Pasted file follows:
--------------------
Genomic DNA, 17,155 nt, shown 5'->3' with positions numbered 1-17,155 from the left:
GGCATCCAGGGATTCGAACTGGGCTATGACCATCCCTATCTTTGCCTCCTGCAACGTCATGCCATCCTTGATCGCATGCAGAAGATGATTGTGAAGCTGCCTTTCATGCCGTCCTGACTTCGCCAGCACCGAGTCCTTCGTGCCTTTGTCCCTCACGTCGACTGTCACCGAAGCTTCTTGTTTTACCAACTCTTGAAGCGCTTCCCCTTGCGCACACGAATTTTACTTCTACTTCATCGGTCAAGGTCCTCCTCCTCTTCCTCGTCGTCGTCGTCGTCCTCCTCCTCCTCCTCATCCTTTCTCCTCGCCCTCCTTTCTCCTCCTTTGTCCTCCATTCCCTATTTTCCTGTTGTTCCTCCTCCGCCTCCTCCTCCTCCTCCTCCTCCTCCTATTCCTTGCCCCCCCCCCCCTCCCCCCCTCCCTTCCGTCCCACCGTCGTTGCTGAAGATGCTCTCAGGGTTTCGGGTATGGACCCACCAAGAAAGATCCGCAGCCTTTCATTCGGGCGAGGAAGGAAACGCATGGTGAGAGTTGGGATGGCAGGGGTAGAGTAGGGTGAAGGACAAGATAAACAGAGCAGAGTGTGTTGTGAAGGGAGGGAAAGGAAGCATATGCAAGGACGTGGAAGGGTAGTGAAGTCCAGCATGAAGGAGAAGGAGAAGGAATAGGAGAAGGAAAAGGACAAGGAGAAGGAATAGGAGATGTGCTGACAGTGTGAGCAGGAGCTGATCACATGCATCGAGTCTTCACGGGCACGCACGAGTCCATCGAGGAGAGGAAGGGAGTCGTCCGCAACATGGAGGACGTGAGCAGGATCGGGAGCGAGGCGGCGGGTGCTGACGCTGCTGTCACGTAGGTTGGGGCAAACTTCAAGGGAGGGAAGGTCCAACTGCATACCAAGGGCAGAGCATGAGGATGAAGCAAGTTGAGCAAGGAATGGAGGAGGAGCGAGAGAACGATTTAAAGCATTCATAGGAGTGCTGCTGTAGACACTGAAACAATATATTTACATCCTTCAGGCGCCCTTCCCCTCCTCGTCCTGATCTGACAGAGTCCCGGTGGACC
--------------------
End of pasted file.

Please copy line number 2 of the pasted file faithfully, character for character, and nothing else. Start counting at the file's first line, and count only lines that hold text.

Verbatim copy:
GGCATCCAGGGATTCGAACTGGGCTATGACCATCCCTATCTTTGCCTCCTGCAACGTCATGCCATCCTTGATCGCATGCAGAAGATGATTGTGAAGCTGCCTTTCATGCCGTCCTGACTTCGCCAGCACCGAGTCCTTCGTGCCTTTGTCCCTCACGTCGACTGTCACCGAAGCTTCTTGTTTTACCAACTCTTGAAGCGCTTCCCCTTGCGCACACGAATTTTACTTCTACTTCATCGGTCAAGGTCCTCCTCCTCTTCCTCGTCGTCGTCGTCGTCCTCCTCCTCCTCCTCATCCTTTCTCCTCGCCCTCCTTTCTCCTCCTTTGTCCTCCATTCCCTATTTTCCTGTTGTTCCTCCTCCGCCTCCTCCTCCTCCTCCTCCTCCTCCTATTCCTTGCCCCCCCCCCCCTCCCCCCCTCCCTTCCGTCCCACCGTCGTTGCTGAAGATGCTCTCAGGGTTTCGGGTATGGACCCACCAAGAAAGATCCGCAGCCTTTCATTCGGGCGAGGAAGGAAACGCATGGTGAGAGTTGGGATGGCAGGGGTAGAGTAGGGTGAAGGACAAGATAAACAGAGCAGAGTGTGTTGTGAAGGGAGGGAAAGGAAGCATATGCAAGGACGTGGAAGGGTAGTGAAGTCCAGCATGAAGGAGAAGGAGAAGGAATAGGAGAAGGAAAAGGACAAGGAGAAGGAATAGGAGATGTGCTGACAGTGTGAGCAGGAGCTGATCACATGCATCGAGTCTTCACGGGCACGCACGAGTCCATCGAGGAGAGGAAGGGAGTCGTCCGCAACATGGAGGACGTGAGCAGGATCGGGAGCGAGGCGGCGGGTGCTGACGCTGCTGTCACGTAGGTTGGGGCAAACTTCAAGGGAGGGAAGGTCCAACTGCATACCAAGGGCAGAGCATGAGGATGAAGCAAGTTGAGCAAGGAATGGAGGAGGAGCGAGAGAACGATTTAAAGCATTCATAGGAGTGCTGCTGTAGACACTGAAACAATATATTTACATCCTTCAGGCGCCCTTCCCCTCCTCGTCCTGATCTGACAGAGTCCCGGTGGACC